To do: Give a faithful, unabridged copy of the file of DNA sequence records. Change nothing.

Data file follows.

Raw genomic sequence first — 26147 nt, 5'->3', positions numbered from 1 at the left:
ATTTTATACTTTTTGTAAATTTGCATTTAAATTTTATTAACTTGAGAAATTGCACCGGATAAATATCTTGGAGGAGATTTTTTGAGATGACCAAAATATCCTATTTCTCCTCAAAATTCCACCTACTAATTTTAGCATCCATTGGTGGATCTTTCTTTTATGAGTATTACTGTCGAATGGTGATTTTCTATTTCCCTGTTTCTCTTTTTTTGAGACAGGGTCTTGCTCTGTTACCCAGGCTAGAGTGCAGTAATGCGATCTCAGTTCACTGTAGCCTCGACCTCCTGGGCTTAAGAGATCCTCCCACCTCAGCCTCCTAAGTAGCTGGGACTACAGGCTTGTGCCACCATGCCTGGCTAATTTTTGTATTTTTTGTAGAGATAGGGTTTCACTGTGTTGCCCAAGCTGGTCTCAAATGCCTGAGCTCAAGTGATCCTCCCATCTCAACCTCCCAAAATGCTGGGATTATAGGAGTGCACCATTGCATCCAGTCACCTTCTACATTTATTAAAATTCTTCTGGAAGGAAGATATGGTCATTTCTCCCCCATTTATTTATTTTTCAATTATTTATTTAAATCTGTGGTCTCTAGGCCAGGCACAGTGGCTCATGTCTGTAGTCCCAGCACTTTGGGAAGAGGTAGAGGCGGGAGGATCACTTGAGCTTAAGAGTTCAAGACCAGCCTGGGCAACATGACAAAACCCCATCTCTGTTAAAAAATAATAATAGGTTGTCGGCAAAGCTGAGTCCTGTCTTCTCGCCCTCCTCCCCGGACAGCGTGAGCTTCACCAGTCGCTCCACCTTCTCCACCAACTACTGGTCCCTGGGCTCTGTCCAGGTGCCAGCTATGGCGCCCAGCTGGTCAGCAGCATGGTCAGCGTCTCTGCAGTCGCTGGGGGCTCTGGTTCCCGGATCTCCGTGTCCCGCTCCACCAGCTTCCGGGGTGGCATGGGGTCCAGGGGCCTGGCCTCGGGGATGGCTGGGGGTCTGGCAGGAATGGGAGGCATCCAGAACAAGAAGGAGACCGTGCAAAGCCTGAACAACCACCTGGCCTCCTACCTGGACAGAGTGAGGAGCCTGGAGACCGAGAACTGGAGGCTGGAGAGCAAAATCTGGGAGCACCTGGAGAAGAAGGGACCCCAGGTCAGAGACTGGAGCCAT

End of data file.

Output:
Raw genomic sequence first — 26147 nt, 5'->3', positions numbered from 1 at the left:
ATTTTATACTTTTTGTAAATTTGCATTTAAATTTTATTAACTTGAGAAATTGCACCGGATAAATATCTTGGAGGAGATTTTTTGAGATGACCAAAATATCCTATTTCTCCTCAAAATTCCACCTACTAATTTTAGCATCCATTGGTGGATCTTTCTTTTATGAGTATTACTGTCGAATGGTGATTTTCTATTTCCCTGTTTCTCTTTTTTTGAGACAGGGTCTTGCTCTGTTACCCAGGCTAGAGTGCAGTAATGCGATCTCAGTTCACTGTAGCCTCGACCTCCTGGGCTTAAGAGATCCTCCCACCTCAGCCTCCTAAGTAGCTGGGACTACAGGCTTGTGCCACCATGCCTGGCTAATTTTTGTATTTTTTGTAGAGATAGGGTTTCACTGTGTTGCCCAAGCTGGTCTCAAATGCCTGAGCTCAAGTGATCCTCCCATCTCAACCTCCCAAAATGCTGGGATTATAGGAGTGCACCATTGCATCCAGTCACCTTCTACATTTATTAAAATTCTTCTGGAAGGAAGATATGGTCATTTCTCCCCCATTTATTTATTTTTCAATTATTTATTTAAATCTGTGGTCTCTAGGCCAGGCACAGTGGCTCATGTCTGTAGTCCCAGCACTTTGGGAAGAGGTAGAGGCGGGAGGATCACTTGAGCTTAAGAGTTCAAGACCAGCCTGGGCAACATGACAAAACCCCATCTCTGTTAAAAAATAATAATAGGTTGTCGGCAAAGCTGAGTCCTGTCTTCTCGCCCTCCTCCCCGGACAGCGTGAGCTTCACCAGTCGCTCCACCTTCTCCACCAACTACTGGTCCCTGGGCTCTGTCCAGGTGCCAGCTATGGCGCCCAGCTGGTCAGCAGCATGGTCAGCGTCTCTGCAGTCGCTGGGGGCTCTGGTTCCCGGATCTCCGTGTCCCGCTCCACCAGCTTCCGGGGTGGCATGGGGTCCAGGGGCCTGGCCTCGGGGATGGCTGGGGGTCTGGCAGGAATGGGAGGCATCCAGAACAAGAAGGAGACCGTGCAAAGCCTGAACAACCACCTGGCCTCCTACCTGGACAGAGTGAGGAGCCTGGAGACCGAGAACTGGAGGCTGGAGAGCAAAATCTGGGAGCACCTGGAGAAGAAGGGACCCCAGGTCAGAGACTGGAGCCAT